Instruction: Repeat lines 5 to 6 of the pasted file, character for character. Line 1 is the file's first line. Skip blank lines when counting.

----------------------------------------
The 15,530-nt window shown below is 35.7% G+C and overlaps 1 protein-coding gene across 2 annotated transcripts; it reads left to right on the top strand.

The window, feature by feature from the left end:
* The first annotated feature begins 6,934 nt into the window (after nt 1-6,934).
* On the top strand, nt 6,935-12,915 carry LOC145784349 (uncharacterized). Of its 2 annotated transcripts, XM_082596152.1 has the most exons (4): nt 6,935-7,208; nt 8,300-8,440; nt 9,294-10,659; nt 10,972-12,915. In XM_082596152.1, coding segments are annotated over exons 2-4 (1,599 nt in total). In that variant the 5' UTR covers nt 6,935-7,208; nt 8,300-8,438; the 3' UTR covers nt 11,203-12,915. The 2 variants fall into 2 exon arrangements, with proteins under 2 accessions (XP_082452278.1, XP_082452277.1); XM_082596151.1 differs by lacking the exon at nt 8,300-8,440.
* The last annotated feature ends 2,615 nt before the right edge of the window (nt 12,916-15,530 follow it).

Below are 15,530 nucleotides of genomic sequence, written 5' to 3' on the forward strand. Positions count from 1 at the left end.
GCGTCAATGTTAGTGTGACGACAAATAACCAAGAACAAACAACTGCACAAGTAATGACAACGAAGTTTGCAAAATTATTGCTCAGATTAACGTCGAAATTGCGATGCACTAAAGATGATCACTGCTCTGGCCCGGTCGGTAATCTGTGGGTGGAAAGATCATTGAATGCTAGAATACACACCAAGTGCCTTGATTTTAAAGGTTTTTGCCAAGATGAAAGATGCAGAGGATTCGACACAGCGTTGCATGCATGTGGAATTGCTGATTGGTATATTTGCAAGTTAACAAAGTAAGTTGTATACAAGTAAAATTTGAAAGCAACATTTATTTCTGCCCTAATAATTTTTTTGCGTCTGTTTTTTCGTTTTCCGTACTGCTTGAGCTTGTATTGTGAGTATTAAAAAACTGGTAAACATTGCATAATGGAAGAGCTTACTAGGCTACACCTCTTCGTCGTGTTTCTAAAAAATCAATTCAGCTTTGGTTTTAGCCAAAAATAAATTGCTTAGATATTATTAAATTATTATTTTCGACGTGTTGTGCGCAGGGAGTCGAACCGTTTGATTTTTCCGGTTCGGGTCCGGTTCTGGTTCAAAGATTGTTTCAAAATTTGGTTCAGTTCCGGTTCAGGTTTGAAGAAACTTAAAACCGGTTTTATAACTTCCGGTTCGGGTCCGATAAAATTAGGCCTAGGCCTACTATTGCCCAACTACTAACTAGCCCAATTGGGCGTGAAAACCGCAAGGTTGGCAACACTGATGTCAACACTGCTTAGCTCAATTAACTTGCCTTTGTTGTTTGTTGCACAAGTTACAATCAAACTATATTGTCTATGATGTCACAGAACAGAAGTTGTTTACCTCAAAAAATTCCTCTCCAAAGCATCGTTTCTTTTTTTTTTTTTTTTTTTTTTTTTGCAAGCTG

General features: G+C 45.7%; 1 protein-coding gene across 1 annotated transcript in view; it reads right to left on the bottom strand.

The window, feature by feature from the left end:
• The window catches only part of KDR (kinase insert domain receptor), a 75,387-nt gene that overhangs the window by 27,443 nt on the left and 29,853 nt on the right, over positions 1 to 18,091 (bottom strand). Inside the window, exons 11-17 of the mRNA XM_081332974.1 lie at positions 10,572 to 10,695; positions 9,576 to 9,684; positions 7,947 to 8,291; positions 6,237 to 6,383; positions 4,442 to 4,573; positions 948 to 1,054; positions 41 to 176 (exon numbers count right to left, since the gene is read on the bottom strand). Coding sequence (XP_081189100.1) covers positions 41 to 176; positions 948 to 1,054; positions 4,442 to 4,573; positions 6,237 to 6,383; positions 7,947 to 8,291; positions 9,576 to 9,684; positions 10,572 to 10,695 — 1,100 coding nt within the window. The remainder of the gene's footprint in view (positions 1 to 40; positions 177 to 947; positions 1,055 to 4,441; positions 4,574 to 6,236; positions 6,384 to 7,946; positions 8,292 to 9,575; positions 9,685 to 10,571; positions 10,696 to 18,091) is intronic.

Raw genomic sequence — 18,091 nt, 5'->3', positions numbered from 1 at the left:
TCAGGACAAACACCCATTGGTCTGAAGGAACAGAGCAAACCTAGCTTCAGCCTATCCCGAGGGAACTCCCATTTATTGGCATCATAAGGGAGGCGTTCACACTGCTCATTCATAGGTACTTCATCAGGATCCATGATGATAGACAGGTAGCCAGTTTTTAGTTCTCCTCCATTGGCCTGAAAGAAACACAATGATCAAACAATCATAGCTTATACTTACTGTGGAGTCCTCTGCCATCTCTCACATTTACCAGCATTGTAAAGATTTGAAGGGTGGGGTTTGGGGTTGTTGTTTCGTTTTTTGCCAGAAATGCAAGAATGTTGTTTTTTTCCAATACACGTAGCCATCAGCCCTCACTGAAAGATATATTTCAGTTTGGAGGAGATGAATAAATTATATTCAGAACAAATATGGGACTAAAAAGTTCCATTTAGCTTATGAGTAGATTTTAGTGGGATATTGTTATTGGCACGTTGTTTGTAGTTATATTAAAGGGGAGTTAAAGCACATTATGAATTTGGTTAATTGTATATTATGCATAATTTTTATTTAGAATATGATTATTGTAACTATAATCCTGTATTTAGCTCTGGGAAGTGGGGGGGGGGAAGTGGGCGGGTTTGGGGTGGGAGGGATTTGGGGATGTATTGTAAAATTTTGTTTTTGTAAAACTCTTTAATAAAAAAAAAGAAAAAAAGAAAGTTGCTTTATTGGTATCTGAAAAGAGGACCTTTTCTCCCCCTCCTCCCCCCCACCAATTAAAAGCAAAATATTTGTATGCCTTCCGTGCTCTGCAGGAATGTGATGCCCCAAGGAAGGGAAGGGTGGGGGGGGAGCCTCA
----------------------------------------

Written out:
* The last annotated feature ends 2,615 nt before the right edge of the window (nt 12,916-15,530 follow it).

Below are 15,530 nucleotides of genomic sequence, written 5' to 3' on the forward strand. Positions count from 1 at the left end.